Tuesday, June 27, 2006

'EAMON, IT'S PAUL'

One of numerous currently circulating rumours relates to Eamon Zayed's impending switch to the nouveau-riche establishment of Drogheda United FC; and I believe it would not be unfair to say that such a move would be a boon to all concerned.

Bray Wanderers would be losing their striker in chief; though when I've seen him in the Seagulls' uniform this season he has participated with the enthusiasm of a blade sharpener facing his own execution...albeit this was during the lull in power at the Carlisle Grounds as Pat Devlin was passing his notebook on to Tony McGuirk...by all accounts little has changed. The player himself patently needs a change of jersey, he's out of contract at season's end, so they should sell now.

Some Bray fans may baulk at selling their top marksman as they flounder at the wrong end of the table, but the Drognoscenti willl be reaching for the seasoning in anticipation of Zayed's undoubted qualities being added to their list of ingredients. Critical and statistical analysis of the Louthmen's bite does not bode well for a league campaign. They have the ability to outplay any side on the island; their recent cup successes bear testament to this; but the step up from tough-nut cup competitors to serious league challengers requires squad depth and variety, consistency of performance, an ability to garner points in the face of adversity, blah blah blah, as a wise man once wrote.

Paul Doolin has fused many of these requirements into a young and talented group of players. There is no dearth of skill, professionalism and confidence in the camp - but a Bulgarian hotel porter, with whom I shared an escalator experience on the Black Sea coast recently, told me they need to score more goals. Yes, everyone knows!

Fabio has had one good goalscoring season for the men from United Park. He netted 14 times in the league as they marched to a 4th place finish in 2004. Outside of that his returns have been poor [7/8 goals a season] when viewed in the light of a determined league challenge. And he is their No.1 striker; Shane Barrett doesn't score freely, although he has an exceptional talent and can create openings for others with his terrifying speed. Mark Leech hasn't had a sustained run in the side, and I can only assume he's not 1st choice because his boss believes his other strikers carry a greater threat.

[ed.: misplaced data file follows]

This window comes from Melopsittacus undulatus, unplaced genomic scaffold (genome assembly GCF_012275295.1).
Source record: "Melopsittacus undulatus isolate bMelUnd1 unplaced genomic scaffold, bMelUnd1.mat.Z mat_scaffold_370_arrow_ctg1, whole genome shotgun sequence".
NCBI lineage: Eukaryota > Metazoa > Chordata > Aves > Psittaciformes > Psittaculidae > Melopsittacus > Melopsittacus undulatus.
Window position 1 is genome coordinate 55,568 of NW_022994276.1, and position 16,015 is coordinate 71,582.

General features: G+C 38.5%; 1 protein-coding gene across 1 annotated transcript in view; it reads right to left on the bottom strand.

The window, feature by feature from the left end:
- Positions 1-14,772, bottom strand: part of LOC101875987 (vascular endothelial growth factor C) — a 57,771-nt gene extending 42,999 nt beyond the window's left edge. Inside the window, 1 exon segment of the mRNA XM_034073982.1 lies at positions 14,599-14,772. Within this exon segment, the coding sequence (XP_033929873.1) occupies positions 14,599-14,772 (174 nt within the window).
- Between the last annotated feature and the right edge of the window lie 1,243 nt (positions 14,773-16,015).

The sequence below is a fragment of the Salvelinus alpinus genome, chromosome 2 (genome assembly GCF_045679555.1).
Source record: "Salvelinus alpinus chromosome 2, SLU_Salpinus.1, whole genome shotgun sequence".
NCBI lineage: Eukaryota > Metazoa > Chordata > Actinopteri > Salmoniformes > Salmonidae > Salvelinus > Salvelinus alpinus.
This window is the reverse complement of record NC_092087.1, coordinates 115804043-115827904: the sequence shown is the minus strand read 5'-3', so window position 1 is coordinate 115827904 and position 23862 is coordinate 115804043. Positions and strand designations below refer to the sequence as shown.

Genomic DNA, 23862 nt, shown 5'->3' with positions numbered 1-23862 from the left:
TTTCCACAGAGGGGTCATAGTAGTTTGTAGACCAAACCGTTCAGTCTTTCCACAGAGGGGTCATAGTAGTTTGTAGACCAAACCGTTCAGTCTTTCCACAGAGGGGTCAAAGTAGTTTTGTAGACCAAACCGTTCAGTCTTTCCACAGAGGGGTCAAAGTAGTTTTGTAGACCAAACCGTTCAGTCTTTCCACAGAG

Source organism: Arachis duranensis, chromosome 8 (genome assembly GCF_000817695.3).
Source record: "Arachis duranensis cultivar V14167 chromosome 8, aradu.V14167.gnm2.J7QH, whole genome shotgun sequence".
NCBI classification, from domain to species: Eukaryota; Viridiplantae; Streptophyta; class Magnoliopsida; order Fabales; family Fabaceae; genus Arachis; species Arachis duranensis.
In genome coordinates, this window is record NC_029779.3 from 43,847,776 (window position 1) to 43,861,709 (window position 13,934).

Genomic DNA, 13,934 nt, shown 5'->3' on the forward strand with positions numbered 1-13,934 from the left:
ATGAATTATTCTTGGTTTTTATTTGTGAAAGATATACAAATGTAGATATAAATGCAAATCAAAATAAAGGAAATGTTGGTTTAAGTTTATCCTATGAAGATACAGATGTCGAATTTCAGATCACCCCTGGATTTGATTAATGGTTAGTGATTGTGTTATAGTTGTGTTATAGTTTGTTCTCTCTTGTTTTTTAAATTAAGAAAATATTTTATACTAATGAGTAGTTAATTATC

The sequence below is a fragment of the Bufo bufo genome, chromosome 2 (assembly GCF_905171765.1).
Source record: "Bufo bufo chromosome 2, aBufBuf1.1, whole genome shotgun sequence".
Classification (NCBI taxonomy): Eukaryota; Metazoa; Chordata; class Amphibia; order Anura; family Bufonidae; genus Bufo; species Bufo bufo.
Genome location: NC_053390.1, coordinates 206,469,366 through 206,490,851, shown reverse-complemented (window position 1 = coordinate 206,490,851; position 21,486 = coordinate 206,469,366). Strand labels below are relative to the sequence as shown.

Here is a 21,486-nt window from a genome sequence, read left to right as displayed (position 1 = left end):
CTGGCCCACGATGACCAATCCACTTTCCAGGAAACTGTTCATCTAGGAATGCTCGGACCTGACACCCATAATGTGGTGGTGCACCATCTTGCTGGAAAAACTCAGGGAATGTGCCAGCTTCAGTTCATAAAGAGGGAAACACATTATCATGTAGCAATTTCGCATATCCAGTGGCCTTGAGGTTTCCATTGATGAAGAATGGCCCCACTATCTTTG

Which leaves Glen Fitzpatrick; an accomplished performer who has graced the likes of Shamrock Rovers and latterly Shelbourne in the Reds most recent title winning season. I'm a small admirer of his ability to control a ball, hold off defenders and bring others into the game. He provides an excellent attacking fulcrum, but he's no goal machine. I hadn't seen him play before this season and the evidence thus far suggests to me that he has a penchant for the extra touch.

Indeed, a report on the club's own website re. the crunch clash in Cork last Friday highlighted this habit. The writer referred to Fitzpatrick taking one touch too many when presented with a goalscoring opportunity. Drogheda succumbed, 3 points were lost in a single goal defeat and Cork landed a bodyblow on their fierce rivals.

On such cameos are leagues won and lost when the top sides meet. A supremely fit goalhungry stiker would have despatched the ball netwards in an instant; Doolo may well have called young Mr.Zayed again as the coach trudged Northeastwards last Friday night.

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